I’m delighted to announce the beginning of our Utah Valley Women Spotlights. There are thousands of women in Utah Valley deserving of this honor! We are looking for women who are truly exceptional.
Our spotlighted women will be diverse in their backgrounds, cultures, beliefs, talents, skills, hopes and dreams.
Some women will be entrepreneurs, others will be teachers or students, inventors, actresses or stay-at-home moms. All will be amazing!
Our first Spotlight shines on Melanie Huscroft, a powerful leader in her home and at Younique, her multi-million dollar business.
Huscroft’s answers to our five questions demonstrate how authentically transparent and loving she is. Yes, she is beautiful on both the outside and the inside.
Utah Valley Women: What was your life like growing up?
Melanie Huscroft: I had a traditional childhood with two parents who loved God and each other. I am the third of seven children. My mother stayed in the home while my dad worked hard to provide for our large family. I grew up in a Christ-centered home with strong family values.
Though my father was an extremely hard worker, we had very little money. We couldn’t afford things like vacations, cinemas or restaurants. I remember thinking that only "rich people" could afford things like conditioner for hair, Ziploc baggies, new clothes, and real toothpaste (we used baking soda). I hated being invited to birthday parties, because I knew that I wouldn’t be able to bring a gift.
I figured out at a very young age, that if I wanted things like hair conditioner, real toothpaste, and new clothes I would need to get a job and buy them myself. I got my first part-time job at age 12. At the age of 13, I received my first promotion.
I learned to be self-reliant and saved most of my money. I paid my own way through college, with zero financial help from my parents; not because they didn’t want to, but because they weren’t able to. I also received a healthy-sized government pell grant.
Despite my seemingly perfect childhood, I was a victim of childhood sexual abuse from extended family members. I was 19 years old when I received counseling and faced the trauma and allowed my healing journey to begin.
I am grateful that I was blessed with parents who were actively invested in my healing journey and taught me the value of forgiveness. I am also grateful that my parents taught me the value of hard work. I learned to love being rewarded for hard work.
UVW: What is your life like now?
MH: I am a wife and mother first, and always. I am a business owner and entrepreneur second. Especially during the past few years I have been reminded that true happiness comes from finding life balance in all of our roles.
Women are masters at multitasking and I am constantly trying to keep my priorities in check and remember what’s most important. My proudest accomplishment is most definitely my family. I have four children, ages 19, 14, 14, and 10.
When my brother approached me to partner with him in business about four years ago, we had big goals and we were optimistic about the future success of our venture.
Our goal was to build a company that would become so successful that it could ultimately fund a foundation for women who were sexually abused. This was a cause that we were both passionate about. Now, in our third year of business, we have been able to hire good people. We have more than 400 employees.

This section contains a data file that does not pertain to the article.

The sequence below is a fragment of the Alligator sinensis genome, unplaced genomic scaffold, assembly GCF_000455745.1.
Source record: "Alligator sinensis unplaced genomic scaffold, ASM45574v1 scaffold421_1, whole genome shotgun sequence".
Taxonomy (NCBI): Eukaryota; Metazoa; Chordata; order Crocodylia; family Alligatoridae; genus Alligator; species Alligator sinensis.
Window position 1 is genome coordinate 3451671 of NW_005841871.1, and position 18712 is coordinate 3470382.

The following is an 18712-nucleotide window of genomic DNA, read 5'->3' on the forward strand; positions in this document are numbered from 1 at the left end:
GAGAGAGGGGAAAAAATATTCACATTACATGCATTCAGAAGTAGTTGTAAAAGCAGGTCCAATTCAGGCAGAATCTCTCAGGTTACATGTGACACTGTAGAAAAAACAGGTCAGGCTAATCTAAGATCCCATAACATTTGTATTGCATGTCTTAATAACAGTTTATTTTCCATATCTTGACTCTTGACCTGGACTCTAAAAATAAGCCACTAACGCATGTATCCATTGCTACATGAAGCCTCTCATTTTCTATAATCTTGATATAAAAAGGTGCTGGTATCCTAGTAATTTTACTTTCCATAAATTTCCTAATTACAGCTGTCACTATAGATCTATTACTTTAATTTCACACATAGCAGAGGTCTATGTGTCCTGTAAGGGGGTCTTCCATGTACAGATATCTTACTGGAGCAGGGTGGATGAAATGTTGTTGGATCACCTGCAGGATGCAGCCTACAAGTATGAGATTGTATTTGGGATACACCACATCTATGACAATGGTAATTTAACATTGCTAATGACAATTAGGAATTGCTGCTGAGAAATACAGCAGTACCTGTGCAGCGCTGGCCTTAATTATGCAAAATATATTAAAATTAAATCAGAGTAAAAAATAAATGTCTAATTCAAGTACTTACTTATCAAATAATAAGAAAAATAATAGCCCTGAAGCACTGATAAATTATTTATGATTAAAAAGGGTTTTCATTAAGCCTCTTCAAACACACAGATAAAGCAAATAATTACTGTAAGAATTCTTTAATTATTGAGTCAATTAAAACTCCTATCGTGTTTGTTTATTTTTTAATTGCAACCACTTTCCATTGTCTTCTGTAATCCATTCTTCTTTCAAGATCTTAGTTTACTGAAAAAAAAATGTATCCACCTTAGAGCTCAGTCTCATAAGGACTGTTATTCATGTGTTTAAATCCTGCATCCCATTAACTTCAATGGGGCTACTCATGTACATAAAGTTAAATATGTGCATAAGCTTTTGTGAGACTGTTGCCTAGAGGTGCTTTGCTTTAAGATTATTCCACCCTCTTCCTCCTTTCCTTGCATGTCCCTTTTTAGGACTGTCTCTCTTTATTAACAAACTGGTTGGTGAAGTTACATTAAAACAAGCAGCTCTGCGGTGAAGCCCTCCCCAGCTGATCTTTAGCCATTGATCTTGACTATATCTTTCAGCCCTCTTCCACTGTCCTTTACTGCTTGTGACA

During the early years, I was working 60-plus hour weeks. For the first two years, I was director of product development, marketing and sales. My life is much more balanced now, and I’m able to leave the office by 3:00 p.m. on most days so I can be home with my children after school and carpool them to their various activities.
The financial success and explosive growth of Younique has far exceeded my wildest expectations. Though I would love to take credit for the success, I can’t deny the hand of God in our business. He approves of our mission to uplift, empower, and validate women, and more importantly of our philanthropic efforts at the Younique Foundation, that helps women overcome the effects of childhood sexual abuse.
UVW: What are your biggest challenges?
MH: To be completely honest, my biggest challenge is making sure I am fulfilling my responsibilities as a mother. I don’t want to have any regrets. I tend to feel guilty when I’m at work that I’m not home with my family. And when I’m home with my family, I tend to feel guilty that I’m not giving more time to my work. I am mindful of my desires to be home more every single day.
However, my single biggest challenge in my life has been my struggle with infertility. I honestly believe there is no greater anguish on the earth than a woman who longs to be a mother, but feels denied of that opportunity.
UVW: What are your biggest successes?
MH: First, my children. Few know that I struggled with infertility for many years. I was told by doctors and infertility specialists that I would never be able to conceive naturally due to an emergency health challenge that I had in my youth. Three surgeries, exploratory procedures, two in-vitro fertilizations, a failed adoption, and one successful adoption later, I have four miraculous children.
Second, Younique is the fastest-growing company in the nation right now. November 2015 was our highest sales month ever exceeding $53 million in a single month.
Third, the Younique Foundation. The financial success of Younique has been the conduit to a cause that is greater than myself. The Younique Foundation inspires hope in women who were sexually abused as children or adolescents by hosting them at a retreat, where they are uplifted by each other and learn skills that can help them find individual healing. We also educate parents and empower them to protect their children from sexual abuse while leading a public dialogue to bring the epidemic of abuse to light.